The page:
It is a vital history not just of Cuban but also of Latin and American popular music. Not only does it trace Cuban music's deepest roots in Africa and Spain but also ties it together with a cultural and political history of Cuba. This is a fascinating story of how music is shaped by economics, politics and culture, and how it becomes a force of its own.
A musician, musicologist, producer, record company owner and occasional journalist with a long and passionate relationship with Cuban music, Ned Sublette is uniquely qualified to write this book.
(read more in this review in the 9-3-04 Macon Telegraph
Into indie music? Hear tell there are currently writing and editing opportunities
open at Michael Goldberg's neumu
How Frank Zappa Still Can Get Out the Vote
How Frank Zappa Still Can Get Out the Vote
A few days ago, I happened to find this yesteryear radio show streaming online, with none other than "Frank Zappa, the Fraudulent DJ
Hey, Frank Zappa! Did you know that Frank Zappa was not only a famous musician, he was also, as they used to say in show business of old, a hoofer?
It's true, and here is my muscle memory anecdote of the day. Turn the dial of your way-back machine way back in time to a summer of another political convention year, the good one of 1960. Allow images of the Los Angeles Ambassador Hotel to come into your mind -- flags, ribbons, and white straw plastic hats and folding tables everywhere covered with white linen table cloths. Please do, as that sets the era and the stage for my Frank Zappa story.
The Ambassador was the very place where I had been dragged every day for a week by my parents to volunteer working at the national Democratic convention. That year, JFK (that's John Fitzgerald Kennedy) had been nominated as the candidate for President. And there, as an impressionable pre-teen, I saw the powerful and the mighty from afar and came close to some. I saw Lyndon Johnson and his entourage, all in suits and ties in LA, swing through some double doors. I shook hands with Stuart Symington upon introduction, and I had actually said hello to Ted Kennedy on his later whistlestop at Pomona headquarters.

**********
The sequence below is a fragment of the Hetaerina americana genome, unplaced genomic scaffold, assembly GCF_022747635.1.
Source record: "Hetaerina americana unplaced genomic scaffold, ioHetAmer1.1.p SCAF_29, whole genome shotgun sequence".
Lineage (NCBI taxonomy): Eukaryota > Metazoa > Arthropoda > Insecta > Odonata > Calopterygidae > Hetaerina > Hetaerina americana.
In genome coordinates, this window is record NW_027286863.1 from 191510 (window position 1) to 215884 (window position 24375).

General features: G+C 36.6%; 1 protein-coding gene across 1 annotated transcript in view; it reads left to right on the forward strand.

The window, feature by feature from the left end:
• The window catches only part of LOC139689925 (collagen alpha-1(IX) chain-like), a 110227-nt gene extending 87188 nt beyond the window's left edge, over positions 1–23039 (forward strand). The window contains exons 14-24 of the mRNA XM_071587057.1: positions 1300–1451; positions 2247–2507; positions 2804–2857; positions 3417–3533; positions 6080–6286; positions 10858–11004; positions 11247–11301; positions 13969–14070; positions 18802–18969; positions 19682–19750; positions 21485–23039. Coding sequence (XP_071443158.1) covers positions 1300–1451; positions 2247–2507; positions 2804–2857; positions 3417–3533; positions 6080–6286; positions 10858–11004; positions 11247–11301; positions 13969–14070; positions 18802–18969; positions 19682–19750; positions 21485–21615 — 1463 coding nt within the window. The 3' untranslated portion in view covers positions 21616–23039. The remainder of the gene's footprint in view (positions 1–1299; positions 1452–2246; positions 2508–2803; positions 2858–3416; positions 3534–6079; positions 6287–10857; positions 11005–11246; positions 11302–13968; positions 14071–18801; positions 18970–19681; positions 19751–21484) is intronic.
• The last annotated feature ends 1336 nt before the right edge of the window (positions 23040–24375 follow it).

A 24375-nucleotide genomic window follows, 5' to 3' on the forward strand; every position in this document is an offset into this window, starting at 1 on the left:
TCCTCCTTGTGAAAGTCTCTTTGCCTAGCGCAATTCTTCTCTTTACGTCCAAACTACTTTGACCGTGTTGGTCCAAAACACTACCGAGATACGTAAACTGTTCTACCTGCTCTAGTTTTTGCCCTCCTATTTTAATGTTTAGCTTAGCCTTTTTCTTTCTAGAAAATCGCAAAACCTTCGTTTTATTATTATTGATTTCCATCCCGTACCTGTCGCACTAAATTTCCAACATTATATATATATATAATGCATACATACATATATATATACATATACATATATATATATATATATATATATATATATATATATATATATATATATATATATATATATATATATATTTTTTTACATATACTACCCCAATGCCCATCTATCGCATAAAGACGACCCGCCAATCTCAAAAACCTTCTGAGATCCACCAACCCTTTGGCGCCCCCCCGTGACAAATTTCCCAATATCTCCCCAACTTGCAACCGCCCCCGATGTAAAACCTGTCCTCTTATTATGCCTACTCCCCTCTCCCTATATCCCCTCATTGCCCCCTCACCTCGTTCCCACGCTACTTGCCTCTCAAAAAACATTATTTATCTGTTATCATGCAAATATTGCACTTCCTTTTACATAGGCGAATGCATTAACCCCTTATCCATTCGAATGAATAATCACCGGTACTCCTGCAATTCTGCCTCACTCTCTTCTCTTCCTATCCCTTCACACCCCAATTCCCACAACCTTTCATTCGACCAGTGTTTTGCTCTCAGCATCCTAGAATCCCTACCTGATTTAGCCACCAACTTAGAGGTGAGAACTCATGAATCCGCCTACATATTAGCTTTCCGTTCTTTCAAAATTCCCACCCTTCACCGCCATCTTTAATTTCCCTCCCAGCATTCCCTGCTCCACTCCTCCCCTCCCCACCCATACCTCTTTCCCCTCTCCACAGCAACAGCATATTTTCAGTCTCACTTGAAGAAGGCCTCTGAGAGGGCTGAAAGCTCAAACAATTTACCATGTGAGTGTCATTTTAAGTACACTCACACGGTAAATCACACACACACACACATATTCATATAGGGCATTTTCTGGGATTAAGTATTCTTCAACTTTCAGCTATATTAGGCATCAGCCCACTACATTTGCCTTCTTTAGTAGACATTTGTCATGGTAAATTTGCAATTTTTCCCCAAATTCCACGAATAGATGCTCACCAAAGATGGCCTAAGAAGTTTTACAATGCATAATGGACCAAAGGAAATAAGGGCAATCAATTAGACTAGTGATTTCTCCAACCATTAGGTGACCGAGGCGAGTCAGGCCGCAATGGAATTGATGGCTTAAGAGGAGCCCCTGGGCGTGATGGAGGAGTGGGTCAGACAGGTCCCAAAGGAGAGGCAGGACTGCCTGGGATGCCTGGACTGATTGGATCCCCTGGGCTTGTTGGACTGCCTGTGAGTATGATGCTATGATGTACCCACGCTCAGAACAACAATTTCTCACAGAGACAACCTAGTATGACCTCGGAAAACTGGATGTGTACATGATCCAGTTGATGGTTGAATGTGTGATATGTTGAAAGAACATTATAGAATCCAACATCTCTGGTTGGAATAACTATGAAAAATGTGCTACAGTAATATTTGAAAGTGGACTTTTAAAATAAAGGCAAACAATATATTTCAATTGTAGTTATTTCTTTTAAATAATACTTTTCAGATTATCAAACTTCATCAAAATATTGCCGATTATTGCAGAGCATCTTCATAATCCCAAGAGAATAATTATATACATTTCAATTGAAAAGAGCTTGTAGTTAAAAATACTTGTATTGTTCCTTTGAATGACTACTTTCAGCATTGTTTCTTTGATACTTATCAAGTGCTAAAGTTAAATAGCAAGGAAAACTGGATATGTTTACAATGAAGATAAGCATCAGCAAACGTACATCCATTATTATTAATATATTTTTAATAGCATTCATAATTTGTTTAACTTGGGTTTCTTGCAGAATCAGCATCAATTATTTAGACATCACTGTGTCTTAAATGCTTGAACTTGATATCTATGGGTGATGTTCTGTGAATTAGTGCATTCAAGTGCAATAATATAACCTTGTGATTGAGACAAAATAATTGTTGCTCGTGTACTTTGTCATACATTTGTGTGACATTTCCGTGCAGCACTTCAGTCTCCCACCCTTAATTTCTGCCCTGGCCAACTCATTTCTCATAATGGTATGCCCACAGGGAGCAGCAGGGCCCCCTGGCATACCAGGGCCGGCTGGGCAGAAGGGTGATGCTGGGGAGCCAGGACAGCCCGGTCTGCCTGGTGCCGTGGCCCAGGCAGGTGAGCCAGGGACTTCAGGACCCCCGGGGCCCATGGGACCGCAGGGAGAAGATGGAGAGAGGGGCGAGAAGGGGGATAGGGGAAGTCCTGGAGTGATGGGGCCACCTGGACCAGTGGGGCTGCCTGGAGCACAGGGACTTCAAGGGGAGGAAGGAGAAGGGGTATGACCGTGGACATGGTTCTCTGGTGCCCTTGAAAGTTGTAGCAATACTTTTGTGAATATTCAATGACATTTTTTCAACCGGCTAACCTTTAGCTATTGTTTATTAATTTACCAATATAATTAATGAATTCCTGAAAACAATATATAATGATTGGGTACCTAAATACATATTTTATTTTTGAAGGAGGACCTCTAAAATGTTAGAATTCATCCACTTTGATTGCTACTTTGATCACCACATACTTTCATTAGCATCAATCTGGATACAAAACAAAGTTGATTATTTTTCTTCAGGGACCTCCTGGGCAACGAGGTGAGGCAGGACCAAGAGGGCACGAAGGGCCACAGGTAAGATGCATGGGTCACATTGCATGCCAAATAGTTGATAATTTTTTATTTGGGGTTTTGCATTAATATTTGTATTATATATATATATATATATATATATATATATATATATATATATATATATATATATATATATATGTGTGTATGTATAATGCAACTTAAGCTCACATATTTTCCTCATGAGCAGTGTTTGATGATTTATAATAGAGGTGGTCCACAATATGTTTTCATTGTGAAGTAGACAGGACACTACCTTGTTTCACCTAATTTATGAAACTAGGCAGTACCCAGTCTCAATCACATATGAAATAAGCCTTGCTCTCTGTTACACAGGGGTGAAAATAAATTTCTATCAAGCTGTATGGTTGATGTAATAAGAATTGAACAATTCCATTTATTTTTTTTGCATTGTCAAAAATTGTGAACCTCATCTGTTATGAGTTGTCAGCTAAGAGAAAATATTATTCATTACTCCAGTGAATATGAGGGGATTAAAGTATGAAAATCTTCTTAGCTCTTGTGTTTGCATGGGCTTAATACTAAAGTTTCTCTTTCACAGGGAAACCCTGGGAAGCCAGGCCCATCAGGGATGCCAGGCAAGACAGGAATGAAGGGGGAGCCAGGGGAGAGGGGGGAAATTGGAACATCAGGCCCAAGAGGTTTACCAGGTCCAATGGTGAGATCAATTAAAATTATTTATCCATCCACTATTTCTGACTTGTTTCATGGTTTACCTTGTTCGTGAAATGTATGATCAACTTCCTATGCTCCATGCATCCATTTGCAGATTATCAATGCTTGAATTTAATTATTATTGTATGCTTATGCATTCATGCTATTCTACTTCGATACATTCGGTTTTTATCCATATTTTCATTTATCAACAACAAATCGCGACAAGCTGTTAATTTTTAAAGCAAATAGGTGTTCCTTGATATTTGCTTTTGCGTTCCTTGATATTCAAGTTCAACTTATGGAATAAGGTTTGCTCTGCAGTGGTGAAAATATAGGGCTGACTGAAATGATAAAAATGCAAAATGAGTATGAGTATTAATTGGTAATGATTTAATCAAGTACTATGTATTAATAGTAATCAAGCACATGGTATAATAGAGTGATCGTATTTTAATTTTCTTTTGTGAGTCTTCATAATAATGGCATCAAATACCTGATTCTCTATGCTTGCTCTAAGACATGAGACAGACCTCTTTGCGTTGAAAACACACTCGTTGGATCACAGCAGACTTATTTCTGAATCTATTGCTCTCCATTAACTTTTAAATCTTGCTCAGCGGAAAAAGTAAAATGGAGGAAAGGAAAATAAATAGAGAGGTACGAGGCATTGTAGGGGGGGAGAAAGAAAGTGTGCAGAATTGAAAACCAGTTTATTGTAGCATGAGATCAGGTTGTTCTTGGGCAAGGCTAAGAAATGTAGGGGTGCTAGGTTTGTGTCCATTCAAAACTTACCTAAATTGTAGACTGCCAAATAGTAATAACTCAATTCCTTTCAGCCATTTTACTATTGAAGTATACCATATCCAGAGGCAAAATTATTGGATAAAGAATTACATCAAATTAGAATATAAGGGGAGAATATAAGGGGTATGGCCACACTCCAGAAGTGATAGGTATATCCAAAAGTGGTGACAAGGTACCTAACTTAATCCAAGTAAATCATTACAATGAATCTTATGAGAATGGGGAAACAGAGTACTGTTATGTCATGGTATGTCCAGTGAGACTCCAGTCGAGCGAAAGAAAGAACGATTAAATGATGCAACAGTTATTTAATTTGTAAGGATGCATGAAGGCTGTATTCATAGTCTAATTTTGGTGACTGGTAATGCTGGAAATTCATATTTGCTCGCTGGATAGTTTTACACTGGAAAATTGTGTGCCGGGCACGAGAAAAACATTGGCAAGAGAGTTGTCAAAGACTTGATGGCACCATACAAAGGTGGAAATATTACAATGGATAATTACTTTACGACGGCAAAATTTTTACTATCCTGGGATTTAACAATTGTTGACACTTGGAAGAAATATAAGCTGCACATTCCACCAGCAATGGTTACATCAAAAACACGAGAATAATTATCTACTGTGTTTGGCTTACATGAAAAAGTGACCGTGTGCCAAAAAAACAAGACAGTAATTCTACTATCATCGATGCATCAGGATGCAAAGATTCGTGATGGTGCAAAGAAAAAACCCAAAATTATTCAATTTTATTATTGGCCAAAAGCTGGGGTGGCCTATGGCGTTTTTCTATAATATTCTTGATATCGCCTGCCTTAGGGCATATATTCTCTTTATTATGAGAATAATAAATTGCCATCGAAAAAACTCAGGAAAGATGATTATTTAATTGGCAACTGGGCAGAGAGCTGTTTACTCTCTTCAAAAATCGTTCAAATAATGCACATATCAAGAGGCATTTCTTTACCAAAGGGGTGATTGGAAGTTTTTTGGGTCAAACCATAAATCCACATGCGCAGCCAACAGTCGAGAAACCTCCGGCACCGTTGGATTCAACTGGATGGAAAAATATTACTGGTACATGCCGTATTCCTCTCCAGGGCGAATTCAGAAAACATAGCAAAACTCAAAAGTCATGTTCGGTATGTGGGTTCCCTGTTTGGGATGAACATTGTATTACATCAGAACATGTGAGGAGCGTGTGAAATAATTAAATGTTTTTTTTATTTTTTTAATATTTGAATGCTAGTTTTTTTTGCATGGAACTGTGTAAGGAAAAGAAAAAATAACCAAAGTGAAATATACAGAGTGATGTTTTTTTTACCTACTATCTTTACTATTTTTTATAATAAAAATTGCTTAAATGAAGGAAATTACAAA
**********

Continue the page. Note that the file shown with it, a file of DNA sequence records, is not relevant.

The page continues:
Back in that warm summer of a distant time, a pink lemonade kind of season, Frank Zappa and my sister knew each other at college and he'd visit our home often.
Anyway, that same summer Frank actively participated with my family and neighbors in getting out the vote back then when JFK (Jack Kennedy) was nominated to run for the Presidency on the Democratic ticket. This is a true story, and this is how it happened.
In our small town, our neighbor, Mike, was the precinct captain and a milk man by trade. One summer day, slightly after the convention, he just walked over, rang our doorbell, and got our whole household and our friends actively involved. Mike said that in his job, he walked up to the front doors of homes every single day of his life and talked with the people who lived there, and we could do that, too.
We worked for months in our spare time hitting the precincts. I was too young to register voters, but Frank and my sister did. (And I’ll bet our neighbors wish they’d known Frank was going to become so famous and so would have saved their registration receipt with his signature at the bottom.) Always reminding people to study the differences between the candidates and to vote. I helped by hanging literature on their doorknobs if the people weren’t home to speak with, but I preferred to hand it to them personally. The goal was to get every single complacent, discouraged, or undecided person off their couch, get registered, and get down to the polls and vote ... for the good candidate, our candidate.